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By now, many are growing suspicious that PBS talk show host Tavis Smiley is holding a grudge against President Barack Obama. But he thinks it’s just the opposite.

Monday on the Fox News Channel, he announced that he was ousted as the speaker at a Martin Luther King luncheon because he was trying to hold the president accountable.

“I don’t see my role as one of criticizing the president. I see my role as one of holding the president – this and every other president- accountable,” Smiley said.

“Something is wrong with this country … that so often the political right, and I am no defender of the political right … gets accused of playing the game of political correctness. What this underscores is that those on the left, the Democrats can play that game of political correctness as well,” he added.

Smiley was booted from the 20th annual MLK luncheon on Jan. 16, hosted by the Peoria Civic Center. The group announced last week that Smiley had been replaced by Michael Eric Dyson as the guest speaker of the event, citing people who were “upset about comments that Tavis Smiley has made.”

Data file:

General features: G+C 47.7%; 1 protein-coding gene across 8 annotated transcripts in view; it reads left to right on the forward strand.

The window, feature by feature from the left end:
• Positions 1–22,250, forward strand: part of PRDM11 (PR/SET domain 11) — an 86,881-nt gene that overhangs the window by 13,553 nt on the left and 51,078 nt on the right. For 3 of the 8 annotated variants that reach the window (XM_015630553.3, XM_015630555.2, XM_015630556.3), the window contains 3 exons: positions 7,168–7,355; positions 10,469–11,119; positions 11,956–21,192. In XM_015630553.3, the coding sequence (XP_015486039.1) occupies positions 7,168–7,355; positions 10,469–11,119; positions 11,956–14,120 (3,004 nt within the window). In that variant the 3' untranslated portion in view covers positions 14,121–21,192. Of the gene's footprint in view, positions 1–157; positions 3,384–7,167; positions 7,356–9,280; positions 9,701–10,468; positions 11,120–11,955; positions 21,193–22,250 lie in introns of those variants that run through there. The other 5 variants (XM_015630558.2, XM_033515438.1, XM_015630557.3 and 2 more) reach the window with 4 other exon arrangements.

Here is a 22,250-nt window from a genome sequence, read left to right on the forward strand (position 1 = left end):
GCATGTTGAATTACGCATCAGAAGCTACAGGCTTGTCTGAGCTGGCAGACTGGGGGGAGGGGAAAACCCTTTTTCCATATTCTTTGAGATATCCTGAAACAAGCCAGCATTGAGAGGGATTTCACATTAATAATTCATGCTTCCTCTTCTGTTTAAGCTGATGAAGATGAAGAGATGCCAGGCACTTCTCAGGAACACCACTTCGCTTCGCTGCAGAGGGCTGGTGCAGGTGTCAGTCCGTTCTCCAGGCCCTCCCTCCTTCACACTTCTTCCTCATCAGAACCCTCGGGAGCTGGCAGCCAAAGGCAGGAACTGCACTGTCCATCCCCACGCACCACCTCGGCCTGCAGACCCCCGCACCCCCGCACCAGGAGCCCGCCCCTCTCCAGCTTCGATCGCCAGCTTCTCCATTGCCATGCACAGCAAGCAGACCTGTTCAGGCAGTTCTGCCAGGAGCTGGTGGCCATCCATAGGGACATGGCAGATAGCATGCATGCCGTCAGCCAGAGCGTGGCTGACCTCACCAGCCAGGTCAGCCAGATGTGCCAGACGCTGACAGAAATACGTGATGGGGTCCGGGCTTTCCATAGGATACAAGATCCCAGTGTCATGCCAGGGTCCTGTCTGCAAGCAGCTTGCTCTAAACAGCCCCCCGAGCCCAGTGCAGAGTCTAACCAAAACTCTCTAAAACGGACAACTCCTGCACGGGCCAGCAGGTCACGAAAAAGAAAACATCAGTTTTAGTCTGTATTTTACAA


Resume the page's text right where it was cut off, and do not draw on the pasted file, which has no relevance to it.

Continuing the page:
“What’s important to us is putting together a luncheon that celebrates the life and work of Dr. King,” luncheon organizer Alma Brown said last week, according to a local report. “And it became evident over the last few days that people were upset about comments that Tavis Smiley had made, comments that we weren’t aware of unfortunately, so we made the decision to cancel his contract.”

Last summer, Smiley teamed with social activist and author Cornel West to embark on a 16-city “poverty bus tour” to highlight the economic disparity in the country, especially as it affected the nation’s African-American community. Smiley said in an interview that “it would be nice to hear the president say the word ‘poor’ — to say the word ‘poverty.'”

“But we can’t get this president or any leaders to say the words ‘poor’ or ‘poverty,’ much less do anything about it,” he said.

Smiley, who has maintained that Obama has not done enough for African-Americans, insisted that a number of black leaders – who he never named – initially supported his book, “The Covenant with Black America,” but have now done a complete “180-degree turn” and walked away from his grassroots ideology.

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